As soon as I saw it I knew: an email in my spam folder I retrieved through an unlikely chance. The link took me to a site about a pilgrimage – five hundred miles from London to Glasgow, to arrive in time for the COP26 climate conference. Walking in general and pilgrimage in particular have always been abiding passions, as has environmental work and these twin two strands stood prominent as I applied. This, I could already tell, would be a big one.
Nonetheless, it was not without some trepidation that I accepted my place. Not only would it be a bloody long way but the pilgrimage group would conceive of and deliver a performance en route in preparation for a finale at the conference itself. The play would be inspired by the places we passed through and the people we met along the way. Even just accompanying as a musician would take me right out of my comfort zone. Would my feet hold out for such a long way? How would I hack travelling en masse? And could I possibly succeed in packing my bag to anything like a sensible weight?
But eventually, after what felt like a minor marathon of preparation, I was sat early one Saturday morning, alone on a bench in Trinity Square Gardens. Faces half familiar from preparatory sessions on Zoom appeared; one or two at first and then a steady stream. Before long we had our bags loaded in a Luton and were listening to speeches on the green before an all-day hike across town – during which we were tailed by police as a demonstration was also occurring. The muted distinction would be a familiar theme, but we were chiefly walking without an agenda, whatever private feelings we might have had; seeking to garner our messages from an attitude of openness and observation.
Our crew were disparate and intimate at once. For what seemed like weeks we walked in blazing heat – sweated miles out along the Ridgeway before turning north towards a hinterland of meadows and footpaths. We were walking the Elen and Belinus leylines – or ‘The Spine of Albion’ to give the route its grander title. This meant a team of organisers had been grafting for months to find places to stay – from orchards and organic farms to church and village halls and grounds of country houses. The route was broadly determined by the lines – which meant bridleways, long distance paths and other relatively easy-going thoroughfares were generally not in use. Though for perhaps a week we navigated the Black Country and surrounds along towpaths that were both welcome and seemingly endless.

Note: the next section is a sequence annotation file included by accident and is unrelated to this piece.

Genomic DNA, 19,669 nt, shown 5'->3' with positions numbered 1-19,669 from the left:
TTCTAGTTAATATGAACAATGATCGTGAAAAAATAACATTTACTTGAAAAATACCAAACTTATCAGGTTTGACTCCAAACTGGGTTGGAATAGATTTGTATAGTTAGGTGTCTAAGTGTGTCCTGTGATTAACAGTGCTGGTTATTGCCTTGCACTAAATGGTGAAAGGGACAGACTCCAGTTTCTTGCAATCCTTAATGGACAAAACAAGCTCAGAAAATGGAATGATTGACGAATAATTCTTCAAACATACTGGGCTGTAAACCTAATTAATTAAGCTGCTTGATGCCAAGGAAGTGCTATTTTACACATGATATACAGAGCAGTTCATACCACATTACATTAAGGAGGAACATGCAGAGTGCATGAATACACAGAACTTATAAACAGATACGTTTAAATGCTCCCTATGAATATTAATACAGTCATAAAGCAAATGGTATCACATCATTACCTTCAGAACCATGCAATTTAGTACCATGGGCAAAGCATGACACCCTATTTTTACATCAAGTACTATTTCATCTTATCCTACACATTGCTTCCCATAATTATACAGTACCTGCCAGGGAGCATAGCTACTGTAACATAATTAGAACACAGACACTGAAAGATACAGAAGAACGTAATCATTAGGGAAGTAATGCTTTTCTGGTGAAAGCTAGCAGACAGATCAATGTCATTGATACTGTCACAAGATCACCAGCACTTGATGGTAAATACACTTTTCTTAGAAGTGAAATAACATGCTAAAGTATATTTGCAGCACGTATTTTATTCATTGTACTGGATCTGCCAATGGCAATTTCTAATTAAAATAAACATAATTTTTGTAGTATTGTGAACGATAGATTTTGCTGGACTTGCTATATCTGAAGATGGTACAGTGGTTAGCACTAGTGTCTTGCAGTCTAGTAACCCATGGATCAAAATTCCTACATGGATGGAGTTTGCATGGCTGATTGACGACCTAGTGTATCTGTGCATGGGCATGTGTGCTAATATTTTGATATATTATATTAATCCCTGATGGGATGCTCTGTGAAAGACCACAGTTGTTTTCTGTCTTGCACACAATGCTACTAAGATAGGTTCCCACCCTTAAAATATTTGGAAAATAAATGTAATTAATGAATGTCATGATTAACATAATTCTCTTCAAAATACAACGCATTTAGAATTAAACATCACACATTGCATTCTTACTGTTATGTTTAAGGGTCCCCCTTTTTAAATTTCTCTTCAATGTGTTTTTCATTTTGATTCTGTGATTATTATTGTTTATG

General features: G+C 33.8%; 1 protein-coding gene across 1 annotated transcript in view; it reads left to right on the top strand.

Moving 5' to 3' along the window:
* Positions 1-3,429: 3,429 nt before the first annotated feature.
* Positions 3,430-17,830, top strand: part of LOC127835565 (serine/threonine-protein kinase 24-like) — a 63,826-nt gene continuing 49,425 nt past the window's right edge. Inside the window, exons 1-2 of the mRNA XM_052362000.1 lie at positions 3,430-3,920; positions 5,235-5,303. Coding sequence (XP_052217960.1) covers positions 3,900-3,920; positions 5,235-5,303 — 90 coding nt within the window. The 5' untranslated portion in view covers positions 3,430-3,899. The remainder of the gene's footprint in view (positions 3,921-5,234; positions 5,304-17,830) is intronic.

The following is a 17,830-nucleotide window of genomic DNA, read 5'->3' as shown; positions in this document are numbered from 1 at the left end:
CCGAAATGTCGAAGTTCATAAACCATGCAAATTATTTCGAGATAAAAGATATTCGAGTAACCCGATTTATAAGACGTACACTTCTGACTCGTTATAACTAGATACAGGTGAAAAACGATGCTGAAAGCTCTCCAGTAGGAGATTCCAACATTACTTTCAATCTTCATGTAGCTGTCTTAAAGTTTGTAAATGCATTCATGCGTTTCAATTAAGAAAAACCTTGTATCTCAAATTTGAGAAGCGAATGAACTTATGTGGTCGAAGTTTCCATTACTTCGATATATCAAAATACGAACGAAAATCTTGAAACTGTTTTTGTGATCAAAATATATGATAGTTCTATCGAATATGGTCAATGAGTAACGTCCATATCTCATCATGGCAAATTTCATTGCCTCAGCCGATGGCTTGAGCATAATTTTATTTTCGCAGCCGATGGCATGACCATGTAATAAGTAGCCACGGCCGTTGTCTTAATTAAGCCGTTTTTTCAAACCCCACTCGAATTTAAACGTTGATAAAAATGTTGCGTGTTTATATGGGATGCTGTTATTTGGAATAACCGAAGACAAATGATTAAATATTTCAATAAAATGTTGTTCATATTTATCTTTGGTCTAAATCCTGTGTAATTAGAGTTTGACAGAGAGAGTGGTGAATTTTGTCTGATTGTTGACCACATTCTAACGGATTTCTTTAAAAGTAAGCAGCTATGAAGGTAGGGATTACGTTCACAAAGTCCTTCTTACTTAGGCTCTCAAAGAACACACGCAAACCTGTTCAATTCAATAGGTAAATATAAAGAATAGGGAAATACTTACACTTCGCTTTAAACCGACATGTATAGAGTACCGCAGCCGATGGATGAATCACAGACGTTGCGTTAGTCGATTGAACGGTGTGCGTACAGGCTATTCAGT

It was good going, punctuated by occasional towns and cities which always felt strange but somehow part of a wider momentum. We gorged on blackberries, elderberries, grew accomplished at grazing at speed. Days off were far and few between and spare time was often taken up with logistics meetings so that it sometimes seemed that any performance would be a distant thing.
After Manchester, things changed. Hills, proper hills now, grew around us. The weather turned suddenly foul. One of the organisers – Anna Lehmann of No Planet B, who’d been walking with us for a while, departed by showing us the forecast for the next two weeks on a screen – a moving blur of purple cloud: promise of effective saturation. But other things changed too; our ability to navigate the hills and their sometimes indistinct paths, the coherence of the group; moving at varying speeds and our capacity and schemes to help facilitate this. And, somewhere in Lancashire in a brightly decorated tent we took our first steps as a group towards fooling; improvised performances where the worst thing you could do was have a plan. It all seemed a tall order to some of us still; to act without script or prompts and still deliver something worth the effort and the audience’s time.